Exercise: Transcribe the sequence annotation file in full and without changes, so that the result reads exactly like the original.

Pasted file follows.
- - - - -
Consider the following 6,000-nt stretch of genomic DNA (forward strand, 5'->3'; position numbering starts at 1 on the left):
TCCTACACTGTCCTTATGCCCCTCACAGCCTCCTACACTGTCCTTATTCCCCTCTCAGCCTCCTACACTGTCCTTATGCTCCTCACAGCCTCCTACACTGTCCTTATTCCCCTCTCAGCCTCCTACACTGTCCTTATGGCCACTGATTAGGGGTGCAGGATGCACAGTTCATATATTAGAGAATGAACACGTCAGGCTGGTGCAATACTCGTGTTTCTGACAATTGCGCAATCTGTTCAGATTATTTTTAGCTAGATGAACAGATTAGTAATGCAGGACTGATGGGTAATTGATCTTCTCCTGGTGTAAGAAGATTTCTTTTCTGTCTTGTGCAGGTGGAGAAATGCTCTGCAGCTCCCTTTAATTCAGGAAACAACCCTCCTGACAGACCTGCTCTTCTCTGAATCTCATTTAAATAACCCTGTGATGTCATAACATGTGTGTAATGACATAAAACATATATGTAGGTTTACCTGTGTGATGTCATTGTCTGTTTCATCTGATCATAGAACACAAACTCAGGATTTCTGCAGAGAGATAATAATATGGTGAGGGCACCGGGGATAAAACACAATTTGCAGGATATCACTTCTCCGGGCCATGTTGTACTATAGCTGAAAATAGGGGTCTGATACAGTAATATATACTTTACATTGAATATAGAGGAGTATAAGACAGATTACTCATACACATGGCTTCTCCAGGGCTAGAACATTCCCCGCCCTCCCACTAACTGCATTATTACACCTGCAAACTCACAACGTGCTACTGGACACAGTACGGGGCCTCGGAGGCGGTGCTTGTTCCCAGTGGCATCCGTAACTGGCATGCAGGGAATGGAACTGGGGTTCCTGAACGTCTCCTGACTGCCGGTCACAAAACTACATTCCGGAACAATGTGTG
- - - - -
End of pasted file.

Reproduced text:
Consider the following 6,000-nt stretch of genomic DNA (forward strand, 5'->3'; position numbering starts at 1 on the left):
TCCTACACTGTCCTTATGCCCCTCACAGCCTCCTACACTGTCCTTATTCCCCTCTCAGCCTCCTACACTGTCCTTATGCTCCTCACAGCCTCCTACACTGTCCTTATTCCCCTCTCAGCCTCCTACACTGTCCTTATGGCCACTGATTAGGGGTGCAGGATGCACAGTTCATATATTAGAGAATGAACACGTCAGGCTGGTGCAATACTCGTGTTTCTGACAATTGCGCAATCTGTTCAGATTATTTTTAGCTAGATGAACAGATTAGTAATGCAGGACTGATGGGTAATTGATCTTCTCCTGGTGTAAGAAGATTTCTTTTCTGTCTTGTGCAGGTGGAGAAATGCTCTGCAGCTCCCTTTAATTCAGGAAACAACCCTCCTGACAGACCTGCTCTTCTCTGAATCTCATTTAAATAACCCTGTGATGTCATAACATGTGTGTAATGACATAAAACATATATGTAGGTTTACCTGTGTGATGTCATTGTCTGTTTCATCTGATCATAGAACACAAACTCAGGATTTCTGCAGAGAGATAATAATATGGTGAGGGCACCGGGGATAAAACACAATTTGCAGGATATCACTTCTCCGGGCCATGTTGTACTATAGCTGAAAATAGGGGTCTGATACAGTAATATATACTTTACATTGAATATAGAGGAGTATAAGACAGATTACTCATACACATGGCTTCTCCAGGGCTAGAACATTCCCCGCCCTCCCACTAACTGCATTATTACACCTGCAAACTCACAACGTGCTACTGGACACAGTACGGGGCCTCGGAGGCGGTGCTTGTTCCCAGTGGCATCCGTAACTGGCATGCAGGGAATGGAACTGGGGTTCCTGAACGTCTCCTGACTGCCGGTCACAAAACTACATTCCGGAACAATGTGTG